Problem: My emotional needs aren’t being met by my girlfriend alone!

Solution: I Love You, Man with Paul Rudd and Jason Segal.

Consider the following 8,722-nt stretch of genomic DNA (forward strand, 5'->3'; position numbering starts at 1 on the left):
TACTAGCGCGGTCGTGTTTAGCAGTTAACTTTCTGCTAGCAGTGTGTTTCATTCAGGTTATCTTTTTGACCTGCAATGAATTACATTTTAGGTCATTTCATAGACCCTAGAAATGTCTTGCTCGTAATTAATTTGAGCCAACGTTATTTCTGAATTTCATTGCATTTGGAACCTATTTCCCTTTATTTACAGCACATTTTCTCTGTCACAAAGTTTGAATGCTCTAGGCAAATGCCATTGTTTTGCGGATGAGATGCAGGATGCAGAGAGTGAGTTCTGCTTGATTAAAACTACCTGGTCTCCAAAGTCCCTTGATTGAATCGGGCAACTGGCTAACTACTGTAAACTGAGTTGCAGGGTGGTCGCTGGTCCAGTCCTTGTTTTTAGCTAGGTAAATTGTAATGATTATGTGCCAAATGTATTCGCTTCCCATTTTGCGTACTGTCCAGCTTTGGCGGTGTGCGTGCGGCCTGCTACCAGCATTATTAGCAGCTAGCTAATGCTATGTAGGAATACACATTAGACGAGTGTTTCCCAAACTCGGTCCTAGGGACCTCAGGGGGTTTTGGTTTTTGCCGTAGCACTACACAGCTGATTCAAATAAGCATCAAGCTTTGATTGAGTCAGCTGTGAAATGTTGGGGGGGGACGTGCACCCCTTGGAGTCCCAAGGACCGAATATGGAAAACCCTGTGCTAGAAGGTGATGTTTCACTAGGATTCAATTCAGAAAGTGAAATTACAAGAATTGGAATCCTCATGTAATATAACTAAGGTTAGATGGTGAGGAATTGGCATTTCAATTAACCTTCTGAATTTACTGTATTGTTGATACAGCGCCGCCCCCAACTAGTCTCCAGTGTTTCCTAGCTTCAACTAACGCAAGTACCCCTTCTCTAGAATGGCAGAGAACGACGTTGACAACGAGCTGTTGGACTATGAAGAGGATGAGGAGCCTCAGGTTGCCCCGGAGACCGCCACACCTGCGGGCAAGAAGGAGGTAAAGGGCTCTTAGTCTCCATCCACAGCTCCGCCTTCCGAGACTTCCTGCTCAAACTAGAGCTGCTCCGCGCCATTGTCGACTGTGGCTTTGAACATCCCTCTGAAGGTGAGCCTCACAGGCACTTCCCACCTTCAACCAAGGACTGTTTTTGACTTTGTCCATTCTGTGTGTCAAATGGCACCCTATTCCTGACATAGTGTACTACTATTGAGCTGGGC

Man, Paul Rudd has carved out quite the niche for himself, hasn’t he? Much like last year’s surprise hit Role Models, Rudd returns to the "bromantic-comedy" genre in a movie that owes a lot to Judd Apatow and uses much of his crew. Rudd plays Peter Klaven, in his usual form as an uptight real estate agent who proposes to girlfriend Zooey (uber-cute Rashida Jones) and then realizes he has no real male friends in his life to be his best man. I was actually just at a wedding where the best man was the groom’s sister, so this situation isn’t as rare as you’d think. He appeals to his gay brother (Andy Samburg in a role that was begging for more screen time) for help in meeting friends, because really making platonic friends isn’t as far removed from making romantic ones as you’d think, and goes through a series of hilarious missteps (including secret comedy weapon Thomas Lennon) before finally meeting Sydney (Jason Segal, one of my new favourite actors) and going through some truly uncomfortable and true-to-life worries about how to ask another man out on a man-date and what to say to them on the phone. Here’s where the movie really took off for me, because where you’d normally have a script that delves into farce, this one actually has Sydney asking hard questions about why there’s a double-standard between men and women over what sex issues can be discussed between friends. Peter actually grows and changes as a person, because Sydney meets the emotional needs that Zooey alone can’t meet, and it’s really cool to see a movie actually delving into that particular facet of relationships. Peter is all tightly-wound Freudian ego and Sydney is free-wheeling id with his "man shack" and Rush jams. Yeah, they still follow the same basic beats as a standard romantic comedy, but that’s the cool thing about the movie. After years of romantic comedies beating those plots into the ground and telling us that cutesy love is all-important, it’s refreshing to see a mainstream movie telling us that it’s equally important for men to have some bonding time, too. Extras include the usual roll call for these Apatow-esque movies, with actor commentary, deleted scenes, making-of, and gag reel. I saw this one several times in the theater and will probably continue to watch it on DVD as well, so I’m going with a strong recommendation to buy this one and it’s easily the winner of the week.